TOKYO, Japan—With a one-of-a-kind music that has captivated concertgoers in North America in the past four years, Shen Yun Symphony Orchestra will begin its 2016 season with a tour of 13 cities in Asia, with the first stop at Tokyo on Sept. 15.
“With more and more fans in Japan looking forward to Shen Yun performances every year, we plan to invite Shen Yun Symphony Orchestra to Japan every year,” wrote Kenichi Yamakawa, director of the Association For Promoting Classical Arts, the organizer that invited the Symphony Orchestra to Japan, in an email interview.
Based in New York, Shen Yun Symphony Orchestra is part of Shen Yun Performing Arts, a classical Chinese dance and music company whose mission is to revive 5,000 years of China’s ancient culture. While the dance company has been touring Japan annually since 2007, this is the first year that the Symphony Orchestra will travel to Asia.
Mr. Yamakawa recounted the popularity of Shen Yun when the dance company was in Japan earlier this year. “In April, all the performances at Osaka and Nagoya were filled to capacity, and nearly all the tickets were sold out for the performances in Tokyo.” Mr. Yamakawa explained that the “pure compassion and pure beauty” of the performance had taken roots in Japanese people’s hearts.
Two Music Traditions
For those who have seen the orchestra, whether it is during the Shen Yun Performing Arts or the Symphony Orchestra, the experience has been truly unique.
“The orchestra is beautiful and, of course, everybody enjoys the mix of the Western instruments with the ancient traditional Chinese instruments, and the sound is unique,” said Christine Walevska, a highly acclaimed cellist, when she saw the Performing Arts at New York’s Lincoln Center in March this year.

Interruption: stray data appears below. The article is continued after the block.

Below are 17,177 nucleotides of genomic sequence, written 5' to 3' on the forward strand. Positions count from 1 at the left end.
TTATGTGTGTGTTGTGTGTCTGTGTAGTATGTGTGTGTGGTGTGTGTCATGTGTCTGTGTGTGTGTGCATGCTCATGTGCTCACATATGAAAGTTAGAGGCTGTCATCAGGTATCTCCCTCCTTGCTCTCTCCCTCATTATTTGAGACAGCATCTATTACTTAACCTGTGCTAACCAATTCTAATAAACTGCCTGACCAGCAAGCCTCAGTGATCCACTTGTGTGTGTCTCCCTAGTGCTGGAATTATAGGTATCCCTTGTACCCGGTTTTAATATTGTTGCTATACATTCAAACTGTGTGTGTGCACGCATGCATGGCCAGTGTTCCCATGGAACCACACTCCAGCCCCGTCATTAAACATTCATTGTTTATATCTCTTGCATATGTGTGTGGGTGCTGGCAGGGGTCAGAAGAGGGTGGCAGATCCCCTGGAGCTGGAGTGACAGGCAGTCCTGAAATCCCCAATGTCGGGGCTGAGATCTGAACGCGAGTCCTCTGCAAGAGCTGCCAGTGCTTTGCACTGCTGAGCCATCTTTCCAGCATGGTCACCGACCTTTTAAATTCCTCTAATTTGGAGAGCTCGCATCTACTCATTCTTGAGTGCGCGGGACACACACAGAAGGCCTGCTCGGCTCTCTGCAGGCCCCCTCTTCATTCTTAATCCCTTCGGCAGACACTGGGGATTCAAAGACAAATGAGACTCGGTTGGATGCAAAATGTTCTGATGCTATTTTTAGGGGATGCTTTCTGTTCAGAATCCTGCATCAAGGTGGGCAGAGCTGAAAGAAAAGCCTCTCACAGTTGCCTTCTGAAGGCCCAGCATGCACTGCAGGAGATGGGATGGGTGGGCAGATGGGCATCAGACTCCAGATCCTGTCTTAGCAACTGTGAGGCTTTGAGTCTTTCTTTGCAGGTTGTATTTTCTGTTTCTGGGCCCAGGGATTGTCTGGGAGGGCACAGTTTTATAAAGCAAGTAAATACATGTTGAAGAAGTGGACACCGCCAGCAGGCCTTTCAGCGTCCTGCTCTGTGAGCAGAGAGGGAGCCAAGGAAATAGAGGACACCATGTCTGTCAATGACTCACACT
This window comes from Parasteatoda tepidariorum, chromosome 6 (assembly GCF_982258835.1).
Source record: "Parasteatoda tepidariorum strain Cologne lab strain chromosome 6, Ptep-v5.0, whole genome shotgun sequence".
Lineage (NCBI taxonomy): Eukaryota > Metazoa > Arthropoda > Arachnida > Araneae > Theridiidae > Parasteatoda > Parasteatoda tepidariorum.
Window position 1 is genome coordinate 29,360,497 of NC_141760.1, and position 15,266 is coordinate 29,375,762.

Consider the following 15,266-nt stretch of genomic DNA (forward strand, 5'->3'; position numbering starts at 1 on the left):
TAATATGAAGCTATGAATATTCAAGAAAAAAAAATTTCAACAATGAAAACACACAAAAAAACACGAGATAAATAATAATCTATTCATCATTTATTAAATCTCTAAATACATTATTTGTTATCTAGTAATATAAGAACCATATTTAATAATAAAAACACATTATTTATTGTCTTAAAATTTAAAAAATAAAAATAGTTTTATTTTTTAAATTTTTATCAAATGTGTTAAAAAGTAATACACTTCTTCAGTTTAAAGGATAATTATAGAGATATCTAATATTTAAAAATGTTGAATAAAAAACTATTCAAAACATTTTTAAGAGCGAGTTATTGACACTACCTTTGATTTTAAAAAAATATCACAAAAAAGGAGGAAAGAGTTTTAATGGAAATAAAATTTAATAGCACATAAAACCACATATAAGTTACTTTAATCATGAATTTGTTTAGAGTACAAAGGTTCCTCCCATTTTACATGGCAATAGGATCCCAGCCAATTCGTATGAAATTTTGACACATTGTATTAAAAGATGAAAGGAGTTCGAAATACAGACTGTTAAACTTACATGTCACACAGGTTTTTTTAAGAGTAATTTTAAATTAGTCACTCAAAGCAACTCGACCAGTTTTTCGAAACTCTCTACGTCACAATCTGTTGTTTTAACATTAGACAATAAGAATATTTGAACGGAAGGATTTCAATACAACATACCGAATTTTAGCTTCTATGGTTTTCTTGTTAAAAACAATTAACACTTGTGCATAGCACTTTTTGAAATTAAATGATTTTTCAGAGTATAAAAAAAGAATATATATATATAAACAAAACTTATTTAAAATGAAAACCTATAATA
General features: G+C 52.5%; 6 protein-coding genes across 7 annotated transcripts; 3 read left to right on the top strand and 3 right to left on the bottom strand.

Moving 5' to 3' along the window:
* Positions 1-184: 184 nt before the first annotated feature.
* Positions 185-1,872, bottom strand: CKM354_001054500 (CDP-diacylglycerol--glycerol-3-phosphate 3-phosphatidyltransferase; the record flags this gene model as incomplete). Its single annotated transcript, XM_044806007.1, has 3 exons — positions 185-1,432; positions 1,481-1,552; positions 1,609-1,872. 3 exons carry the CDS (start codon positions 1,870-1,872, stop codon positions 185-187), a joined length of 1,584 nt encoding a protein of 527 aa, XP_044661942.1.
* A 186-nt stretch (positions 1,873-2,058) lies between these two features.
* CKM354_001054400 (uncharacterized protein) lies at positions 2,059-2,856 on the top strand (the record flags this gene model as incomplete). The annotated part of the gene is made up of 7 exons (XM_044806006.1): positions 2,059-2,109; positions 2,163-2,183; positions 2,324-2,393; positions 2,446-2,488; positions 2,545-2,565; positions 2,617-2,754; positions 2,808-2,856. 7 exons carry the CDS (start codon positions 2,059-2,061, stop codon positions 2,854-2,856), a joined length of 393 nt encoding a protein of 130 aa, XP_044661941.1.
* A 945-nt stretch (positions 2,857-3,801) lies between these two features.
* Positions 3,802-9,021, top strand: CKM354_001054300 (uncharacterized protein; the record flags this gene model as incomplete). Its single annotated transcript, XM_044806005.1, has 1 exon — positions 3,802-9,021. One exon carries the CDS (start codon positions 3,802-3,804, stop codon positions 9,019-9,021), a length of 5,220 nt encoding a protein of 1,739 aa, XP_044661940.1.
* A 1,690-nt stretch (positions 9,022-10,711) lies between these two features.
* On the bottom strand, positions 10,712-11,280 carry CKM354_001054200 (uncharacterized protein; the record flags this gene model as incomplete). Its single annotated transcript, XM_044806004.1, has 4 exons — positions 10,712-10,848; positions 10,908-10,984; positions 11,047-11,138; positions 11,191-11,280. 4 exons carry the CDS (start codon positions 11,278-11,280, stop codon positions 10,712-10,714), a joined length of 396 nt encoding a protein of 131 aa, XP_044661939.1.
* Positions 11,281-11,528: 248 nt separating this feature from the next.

What sets the Symphony Orchestra apart is its masterful blending of two different musical traditions. Classical Chinese instruments such as the pipa and erhu lead the melody while the Western orchestra serves as the foundation.
“This is why Shen Yun is beloved by both classical music enthusiasts and folk music lovers,” wrote Mr. Yamakawa.
“I have to tell you the sound is beautiful. The orchestra, very talented. And the voices, the voices are superb,” said Stewart F. Lane, a six-time Tony Award-winning Broadway producer, after watching the Symphony Orchestra performance at Carnegie Hall in October last year.
Part of the Symphony Orchestra performance includes bel canto solo vocalists who sing original Chinese compositions—songs that offer “reflection about life” that can “inspire hope in people’s hearts,” according to Shen Yun’s official website. For its 2015 season, audience members were treated to two western classics, Tchaikovsky’s “Marche Solennelle” and Sarasate’s “Gypsy Airs.”
Takeichiro Hirai, a well-known Japanese conductor and cellist, after attending a Shen Yun dance performance in Tokyo in February 2009 felt that Shen Yun’s music is set apart.
“This classical music, with great emphasis on traditions, gives people a wonderful feeling,” said Mr. Hirai in an interview with Chinese-language Epoch Times. “There are many different kinds of music. But it is only the pureness of [Shen Yun] music that can truly touch people.”
Tokyo Opera City Concert Hall is the venue when Shen Yun Symphony Orchestra comes to Tokyo for two performances on Sept. 15. The Concert Hall, ranked in 2015 by The Guardian as one of the top 10 concert halls in the world, opened in 1997 with a performance by Seiji Ozawa, a legendary Japanese composer who has won multiple international awards.
Designed in a shoe-box style, the Concert Hall boasts excellent acoustics with the hall completely framed in oak wood and a ceiling that has the shape of a distorted pyramid covered with carefully angled grooves.
Music was not the only thing that audience members in Japan took away, according to Mr. Yamakawa.
“What’s more important is Japanese people are able to come in touch with the longing and respect for traditional Chinese culture and find the real China within their hearts, because of the performance by Shen Yun’s orchestra,” wrote Mr. Yamakawa.
Reporting by Frank Fang
New York-based Shen Yun Symphony Orchestra comprises musicians from the four Shen Yun Performing Arts touring companies. For information about the October performances, visit: ShenYun.com/Symphony
The Epoch Times considers Shen Yun Performing Arts the significant cultural event of our time and has covered audience reactions since the company’s inception in 2006.